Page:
For most of my early recovery, I’ve “carried a torch” for some close friends and family. I think I’ve shared before in my blog how I’ve carried the burden to pray for them every morning and during every moment of silence. Four are using buddies from my past or from my relapses for whom I carry a particular burden – admittedly, probably a burden of guilt for my part in their relapse or addictive behavior. But, I figured that it was still a good thing to do. But, I’m coming to realize it might be the right thing, but not for the right reasons.
Last night, I had this dream about one of the friends I pray for who is going through some difficult events in his life, albeit without drinking or drugging. At the end of the dream, he committed suicide and “seeing” the act of him slitting his wrists woke me up.
I woke up very sad and very scared, in tears.
I started praying for my friend. That’s all I know how to do. I realized I’m so helpless.
As I laid in bed pondering the dream, I thought about the topic at tonight’s meeting: surrender. It’s not a sign of weakness like general society would lead me to believe, and like I chose to believe for most of my life. The paradox is we get power when we surrender.
I still wrestle with how I best help a friend in need – a newcomer to recovery – a member of my home group who is struggling. How do I reach out the hand of Recovery without being pushy or co-dependent, working someone else’s program? I’m afraid to get it wrong and hurt someone in the end.
I reflected more on some recent events where my attempts to reach out blew up in my face, causing someone to get angry with me and resentful. As I work through my feelings that come with this rejection, I realize I’m sad at losing a friendship and angry for being misunderstood. But I also realize that at the heart of my reaction is a fear of rejection – a concern or worry about what people think of me. Which also means that the corollary must be true — I was on some level seeking acceptance, hoping my actions would be appreciated by others and “win me favor” with them.
That tells me my ego is still in the way, still present in my prayers or my actions. I still think somehow that it’s me…my actions…my words that will make the difference — that I’ll save them! It’s similar to taking pride in the results of my recovery, somehow thinking that it’s my strength or actions that are getting me through the tough times.
That’s not how this works.
It’s not me.
Sobriety is a gift.
As long as I think it’s me, my ego gets in the way — and yea, I should be afraid! Left to my own devices, I won’t know what to do – I will hurt others – I will make bad decisions for myself because of my illness and addictive mind.
And yet, the true beauty in my recovery is in surrendering. Letting go. I’m not responsible for the outcomes — just doing the next right thing for the right reasons. I’m not responsible for other people’s success or failure — in recovery or anything else for that matter.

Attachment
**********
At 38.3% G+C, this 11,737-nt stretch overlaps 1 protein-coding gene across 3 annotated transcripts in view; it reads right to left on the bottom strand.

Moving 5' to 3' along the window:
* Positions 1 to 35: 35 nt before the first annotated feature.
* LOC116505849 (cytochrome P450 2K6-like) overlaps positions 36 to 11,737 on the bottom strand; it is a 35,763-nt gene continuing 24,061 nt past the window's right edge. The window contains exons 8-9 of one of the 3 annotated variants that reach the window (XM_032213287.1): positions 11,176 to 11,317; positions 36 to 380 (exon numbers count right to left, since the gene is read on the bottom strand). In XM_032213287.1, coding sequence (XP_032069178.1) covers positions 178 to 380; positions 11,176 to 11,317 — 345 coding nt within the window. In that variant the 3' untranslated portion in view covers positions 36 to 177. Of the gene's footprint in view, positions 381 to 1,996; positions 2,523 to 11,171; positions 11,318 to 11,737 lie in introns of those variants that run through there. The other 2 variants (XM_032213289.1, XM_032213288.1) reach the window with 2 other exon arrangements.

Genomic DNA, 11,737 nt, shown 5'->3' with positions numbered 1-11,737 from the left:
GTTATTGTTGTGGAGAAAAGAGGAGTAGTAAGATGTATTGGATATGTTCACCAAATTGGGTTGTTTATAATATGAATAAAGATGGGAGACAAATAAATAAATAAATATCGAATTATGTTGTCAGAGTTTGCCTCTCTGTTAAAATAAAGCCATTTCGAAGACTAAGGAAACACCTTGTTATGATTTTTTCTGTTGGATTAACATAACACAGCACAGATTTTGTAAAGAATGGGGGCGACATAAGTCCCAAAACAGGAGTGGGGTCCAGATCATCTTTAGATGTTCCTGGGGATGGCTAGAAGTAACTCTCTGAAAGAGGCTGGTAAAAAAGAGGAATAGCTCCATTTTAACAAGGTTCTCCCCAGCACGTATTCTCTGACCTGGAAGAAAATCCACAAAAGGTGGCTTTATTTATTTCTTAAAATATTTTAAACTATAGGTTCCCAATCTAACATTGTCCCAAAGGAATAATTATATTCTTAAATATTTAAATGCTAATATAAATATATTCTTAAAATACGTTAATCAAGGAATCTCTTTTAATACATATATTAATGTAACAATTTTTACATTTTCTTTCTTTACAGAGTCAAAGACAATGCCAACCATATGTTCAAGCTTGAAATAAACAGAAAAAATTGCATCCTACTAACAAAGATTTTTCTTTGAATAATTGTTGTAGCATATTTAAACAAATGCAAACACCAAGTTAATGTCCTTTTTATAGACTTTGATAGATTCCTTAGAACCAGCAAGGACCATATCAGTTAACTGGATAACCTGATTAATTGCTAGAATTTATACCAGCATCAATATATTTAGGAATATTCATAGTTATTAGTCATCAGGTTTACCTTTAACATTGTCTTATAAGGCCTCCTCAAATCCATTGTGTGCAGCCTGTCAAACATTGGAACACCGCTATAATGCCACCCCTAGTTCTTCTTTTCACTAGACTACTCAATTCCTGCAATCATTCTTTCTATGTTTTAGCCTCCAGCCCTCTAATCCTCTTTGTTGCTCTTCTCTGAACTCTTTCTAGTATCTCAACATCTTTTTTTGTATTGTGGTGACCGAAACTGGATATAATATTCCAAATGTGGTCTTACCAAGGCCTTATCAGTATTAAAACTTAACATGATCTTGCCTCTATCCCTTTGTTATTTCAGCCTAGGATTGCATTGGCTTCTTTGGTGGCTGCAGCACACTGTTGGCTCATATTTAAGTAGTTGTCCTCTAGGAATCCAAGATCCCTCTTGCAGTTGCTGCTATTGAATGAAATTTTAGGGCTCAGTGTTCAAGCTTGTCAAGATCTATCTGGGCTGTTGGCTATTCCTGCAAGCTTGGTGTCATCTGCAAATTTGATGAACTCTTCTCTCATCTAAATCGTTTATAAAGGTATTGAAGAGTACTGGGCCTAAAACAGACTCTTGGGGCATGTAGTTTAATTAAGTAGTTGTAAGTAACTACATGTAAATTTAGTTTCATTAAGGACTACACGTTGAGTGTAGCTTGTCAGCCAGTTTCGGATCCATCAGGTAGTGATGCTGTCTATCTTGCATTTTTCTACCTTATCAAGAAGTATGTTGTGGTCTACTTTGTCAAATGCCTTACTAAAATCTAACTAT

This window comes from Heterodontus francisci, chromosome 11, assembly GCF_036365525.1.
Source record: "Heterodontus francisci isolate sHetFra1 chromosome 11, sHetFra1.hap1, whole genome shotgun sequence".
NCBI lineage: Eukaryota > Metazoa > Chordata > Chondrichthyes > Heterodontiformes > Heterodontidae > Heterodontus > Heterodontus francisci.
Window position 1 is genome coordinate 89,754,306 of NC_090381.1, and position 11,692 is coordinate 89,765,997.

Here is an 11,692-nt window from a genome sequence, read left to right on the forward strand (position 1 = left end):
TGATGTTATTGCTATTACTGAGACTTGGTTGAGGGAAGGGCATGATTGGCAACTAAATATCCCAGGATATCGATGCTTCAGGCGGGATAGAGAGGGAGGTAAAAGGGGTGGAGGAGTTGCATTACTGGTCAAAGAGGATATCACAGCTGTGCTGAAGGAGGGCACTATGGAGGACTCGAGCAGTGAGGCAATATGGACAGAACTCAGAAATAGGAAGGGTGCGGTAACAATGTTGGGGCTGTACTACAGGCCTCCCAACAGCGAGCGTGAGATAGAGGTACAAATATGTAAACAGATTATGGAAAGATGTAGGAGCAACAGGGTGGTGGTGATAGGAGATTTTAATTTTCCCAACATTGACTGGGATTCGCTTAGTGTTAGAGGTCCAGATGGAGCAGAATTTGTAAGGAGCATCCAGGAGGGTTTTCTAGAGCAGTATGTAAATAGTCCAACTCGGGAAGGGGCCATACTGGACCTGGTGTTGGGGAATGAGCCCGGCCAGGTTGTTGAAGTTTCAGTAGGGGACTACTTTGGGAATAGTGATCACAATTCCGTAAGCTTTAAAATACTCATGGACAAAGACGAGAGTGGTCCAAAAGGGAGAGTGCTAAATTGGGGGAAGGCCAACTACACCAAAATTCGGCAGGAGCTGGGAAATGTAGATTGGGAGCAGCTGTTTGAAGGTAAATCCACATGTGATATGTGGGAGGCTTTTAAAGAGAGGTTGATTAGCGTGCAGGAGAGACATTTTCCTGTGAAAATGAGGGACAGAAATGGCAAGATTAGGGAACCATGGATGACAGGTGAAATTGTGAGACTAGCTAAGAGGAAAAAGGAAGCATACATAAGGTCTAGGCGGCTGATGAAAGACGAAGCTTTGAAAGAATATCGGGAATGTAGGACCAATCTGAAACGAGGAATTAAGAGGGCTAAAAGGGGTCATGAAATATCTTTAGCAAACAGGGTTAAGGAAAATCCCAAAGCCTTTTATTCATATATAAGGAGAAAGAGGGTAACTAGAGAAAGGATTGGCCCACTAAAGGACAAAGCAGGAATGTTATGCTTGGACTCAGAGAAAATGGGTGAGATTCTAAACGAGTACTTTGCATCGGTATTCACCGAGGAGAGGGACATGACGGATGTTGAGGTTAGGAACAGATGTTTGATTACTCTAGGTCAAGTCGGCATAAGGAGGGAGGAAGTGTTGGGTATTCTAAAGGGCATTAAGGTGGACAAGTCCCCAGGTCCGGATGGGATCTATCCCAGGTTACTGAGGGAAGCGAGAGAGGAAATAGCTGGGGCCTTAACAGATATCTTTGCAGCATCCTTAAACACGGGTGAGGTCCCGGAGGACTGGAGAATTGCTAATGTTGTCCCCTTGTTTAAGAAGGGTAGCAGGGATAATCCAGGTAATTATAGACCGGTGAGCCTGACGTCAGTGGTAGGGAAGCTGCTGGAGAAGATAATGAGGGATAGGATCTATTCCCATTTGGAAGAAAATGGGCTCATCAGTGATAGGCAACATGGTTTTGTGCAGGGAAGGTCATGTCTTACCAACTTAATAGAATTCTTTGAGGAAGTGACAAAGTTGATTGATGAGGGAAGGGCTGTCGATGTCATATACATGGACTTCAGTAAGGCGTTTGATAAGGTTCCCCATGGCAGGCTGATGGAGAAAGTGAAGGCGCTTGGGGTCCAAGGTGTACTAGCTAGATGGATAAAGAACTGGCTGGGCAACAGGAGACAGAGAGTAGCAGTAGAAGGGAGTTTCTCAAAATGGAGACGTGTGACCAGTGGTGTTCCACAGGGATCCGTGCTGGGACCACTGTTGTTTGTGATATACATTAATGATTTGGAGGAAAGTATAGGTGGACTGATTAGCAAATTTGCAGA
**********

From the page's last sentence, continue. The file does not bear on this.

I can pray until I’m blue in the face and ask for my Higher Power to help someone find freedom. But, really in doing so, I’m implying somehow that their Higher Power isn’t already looking out for them and that somehow, my prayers – or my actions – are going to “tip the scales” and make the difference between success and failure, life and death.
So are the prayers for them – or are they really for me? Am I somehow motivated by guilt because of my part in their story? Or, perhaps by a desire to be in control — to “play God?”
As I prayed and meditated after the dream, I came to a new understanding. I don’t need to pray for these 6 people by name EVERY day, at EVERY meeting – as I have done, with some (self-centered) (egotistical) pride if I’m completely honest! In fact, that’s working against what I need – which is to surrender them, to let go — and then to know that my Higher Power is in control. In that, I can know peace.
It doesn’t mean that prayer doesn’t work or have value. And it doesn’t mean I shouldn’t reach out the hand of recover when asked. But, as I pray for them today, the motivation is still very self-centered. If I can learn to let go and surrender, that is where the true power is.
At the heart of this realization is a more profound understanding of surrender and what it means. And, in that growth, I believe I’ve been given permission to turn them over to His care. So with that, I will cease praying for them ’til I’m blue in the face…and let go.
Sobriety is a gift. It’s not the result of my actions, or my prayers — for me or for anyone else.
What I’m responsible for is doing the next right thing for the right reasons — and letting go of the outcomes. I’m responsible for working on my spiritual condition – my relationship with my Higher Power. The rest is up to, and because of, Him.
- Prayer and the Spiritual Journey (christophersmark.wordpress.com)
- What Type of Prayer Works Best? (grantlawrence.blogspot.com)